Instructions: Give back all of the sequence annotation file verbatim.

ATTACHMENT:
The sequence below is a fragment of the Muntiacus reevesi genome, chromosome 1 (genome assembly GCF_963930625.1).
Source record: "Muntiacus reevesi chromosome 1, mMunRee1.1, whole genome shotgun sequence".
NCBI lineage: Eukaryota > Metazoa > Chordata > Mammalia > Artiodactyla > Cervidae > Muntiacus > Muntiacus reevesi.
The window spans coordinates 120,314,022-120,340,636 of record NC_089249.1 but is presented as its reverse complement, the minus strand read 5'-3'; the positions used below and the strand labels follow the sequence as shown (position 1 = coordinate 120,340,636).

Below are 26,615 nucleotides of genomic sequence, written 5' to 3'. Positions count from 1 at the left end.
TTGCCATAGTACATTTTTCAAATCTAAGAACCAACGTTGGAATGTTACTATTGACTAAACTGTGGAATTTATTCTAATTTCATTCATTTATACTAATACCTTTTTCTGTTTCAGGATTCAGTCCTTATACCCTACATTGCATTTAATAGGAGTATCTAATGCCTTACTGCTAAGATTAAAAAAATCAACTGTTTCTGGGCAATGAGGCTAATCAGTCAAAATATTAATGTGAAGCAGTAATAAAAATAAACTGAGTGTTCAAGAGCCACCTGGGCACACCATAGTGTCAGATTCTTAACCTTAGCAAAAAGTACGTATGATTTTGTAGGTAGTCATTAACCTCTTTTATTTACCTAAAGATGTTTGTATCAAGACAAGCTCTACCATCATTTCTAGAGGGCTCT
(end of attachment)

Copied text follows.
The sequence below is a fragment of the Muntiacus reevesi genome, chromosome 1 (genome assembly GCF_963930625.1).
Source record: "Muntiacus reevesi chromosome 1, mMunRee1.1, whole genome shotgun sequence".
NCBI lineage: Eukaryota > Metazoa > Chordata > Mammalia > Artiodactyla > Cervidae > Muntiacus > Muntiacus reevesi.
The window spans coordinates 120,314,022-120,340,636 of record NC_089249.1 but is presented as its reverse complement, the minus strand read 5'-3'; the positions used below and the strand labels follow the sequence as shown (position 1 = coordinate 120,340,636).

Below are 26,615 nucleotides of genomic sequence, written 5' to 3'. Positions count from 1 at the left end.
TTGCCATAGTACATTTTTCAAATCTAAGAACCAACGTTGGAATGTTACTATTGACTAAACTGTGGAATTTATTCTAATTTCATTCATTTATACTAATACCTTTTTCTGTTTCAGGATTCAGTCCTTATACCCTACATTGCATTTAATAGGAGTATCTAATGCCTTACTGCTAAGATTAAAAAAATCAACTGTTTCTGGGCAATGAGGCTAATCAGTCAAAATATTAATGTGAAGCAGTAATAAAAATAAACTGAGTGTTCAAGAGCCACCTGGGCACACCATAGTGTCAGATTCTTAACCTTAGCAAAAAGTACGTATGATTTTGTAGGTAGTCATTAACCTCTTTTATTTACCTAAAGATGTTTGTATCAAGACAAGCTCTACCATCATTTCTAGAGGGCTCT